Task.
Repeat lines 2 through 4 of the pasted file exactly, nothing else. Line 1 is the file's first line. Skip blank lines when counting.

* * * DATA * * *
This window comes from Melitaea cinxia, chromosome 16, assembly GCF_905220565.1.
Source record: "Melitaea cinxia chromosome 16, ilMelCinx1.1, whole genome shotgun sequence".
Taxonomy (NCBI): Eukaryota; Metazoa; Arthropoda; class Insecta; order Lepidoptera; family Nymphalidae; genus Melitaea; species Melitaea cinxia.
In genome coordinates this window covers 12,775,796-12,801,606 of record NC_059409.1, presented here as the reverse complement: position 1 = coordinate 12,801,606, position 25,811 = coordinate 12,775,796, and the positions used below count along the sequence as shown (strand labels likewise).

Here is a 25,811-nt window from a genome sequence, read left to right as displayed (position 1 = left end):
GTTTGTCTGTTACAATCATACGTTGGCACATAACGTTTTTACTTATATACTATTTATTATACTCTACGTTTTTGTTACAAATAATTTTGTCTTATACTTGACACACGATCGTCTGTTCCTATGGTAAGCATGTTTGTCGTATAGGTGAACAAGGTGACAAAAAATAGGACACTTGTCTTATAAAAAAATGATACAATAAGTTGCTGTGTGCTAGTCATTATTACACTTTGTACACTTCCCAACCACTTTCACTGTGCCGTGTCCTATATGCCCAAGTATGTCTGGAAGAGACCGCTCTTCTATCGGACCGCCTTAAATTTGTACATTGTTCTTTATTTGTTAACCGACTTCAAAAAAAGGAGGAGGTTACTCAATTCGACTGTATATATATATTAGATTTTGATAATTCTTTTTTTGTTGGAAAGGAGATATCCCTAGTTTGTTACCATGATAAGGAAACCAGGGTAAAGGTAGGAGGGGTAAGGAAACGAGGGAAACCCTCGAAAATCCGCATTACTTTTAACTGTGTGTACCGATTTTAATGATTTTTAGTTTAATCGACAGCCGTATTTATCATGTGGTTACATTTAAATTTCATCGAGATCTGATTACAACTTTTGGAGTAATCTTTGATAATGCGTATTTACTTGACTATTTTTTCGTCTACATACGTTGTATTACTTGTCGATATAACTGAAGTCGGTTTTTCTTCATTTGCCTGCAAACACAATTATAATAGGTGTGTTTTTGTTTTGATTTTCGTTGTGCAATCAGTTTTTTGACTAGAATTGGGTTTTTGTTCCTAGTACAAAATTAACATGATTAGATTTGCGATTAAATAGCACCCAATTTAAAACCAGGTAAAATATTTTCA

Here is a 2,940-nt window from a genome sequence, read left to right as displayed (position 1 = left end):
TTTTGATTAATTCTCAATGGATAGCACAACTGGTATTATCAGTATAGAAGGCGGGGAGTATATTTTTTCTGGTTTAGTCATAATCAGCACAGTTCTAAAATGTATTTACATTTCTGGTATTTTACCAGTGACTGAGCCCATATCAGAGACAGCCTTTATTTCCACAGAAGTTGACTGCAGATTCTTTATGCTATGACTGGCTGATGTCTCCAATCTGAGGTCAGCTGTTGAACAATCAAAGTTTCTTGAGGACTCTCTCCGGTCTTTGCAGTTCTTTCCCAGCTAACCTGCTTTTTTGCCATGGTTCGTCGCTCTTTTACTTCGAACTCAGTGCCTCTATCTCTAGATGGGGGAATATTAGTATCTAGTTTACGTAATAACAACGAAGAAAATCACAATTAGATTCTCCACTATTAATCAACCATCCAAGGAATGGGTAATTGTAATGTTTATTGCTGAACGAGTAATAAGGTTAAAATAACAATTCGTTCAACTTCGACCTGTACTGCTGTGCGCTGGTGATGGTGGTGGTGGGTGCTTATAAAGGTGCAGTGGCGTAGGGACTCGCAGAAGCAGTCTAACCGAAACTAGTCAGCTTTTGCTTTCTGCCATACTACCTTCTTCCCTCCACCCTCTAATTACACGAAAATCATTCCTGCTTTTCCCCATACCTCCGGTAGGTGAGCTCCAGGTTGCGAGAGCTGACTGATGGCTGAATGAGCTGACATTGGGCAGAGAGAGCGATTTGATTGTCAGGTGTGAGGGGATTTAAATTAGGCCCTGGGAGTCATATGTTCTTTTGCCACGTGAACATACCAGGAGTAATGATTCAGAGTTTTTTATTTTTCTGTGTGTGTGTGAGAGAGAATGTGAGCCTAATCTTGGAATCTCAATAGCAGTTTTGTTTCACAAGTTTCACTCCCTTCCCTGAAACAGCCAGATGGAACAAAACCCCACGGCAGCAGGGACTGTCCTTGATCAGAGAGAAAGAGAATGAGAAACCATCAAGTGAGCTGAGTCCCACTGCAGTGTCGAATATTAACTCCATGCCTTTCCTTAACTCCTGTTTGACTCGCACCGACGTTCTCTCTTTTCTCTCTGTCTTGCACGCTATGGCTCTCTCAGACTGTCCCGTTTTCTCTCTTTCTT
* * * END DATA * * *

Source record: "Melitaea cinxia chromosome 16, ilMelCinx1.1, whole genome shotgun sequence".
Taxonomy (NCBI): Eukaryota; Metazoa; Arthropoda; class Insecta; order Lepidoptera; family Nymphalidae; genus Melitaea; species Melitaea cinxia.
In genome coordinates this window covers 12,775,796-12,801,606 of record NC_059409.1, presented here as the reverse complement: position 1 = coordinate 12,801,606, position 25,811 = coordinate 12,775,796, and the positions used below count along the sequence as shown (strand labels likewise).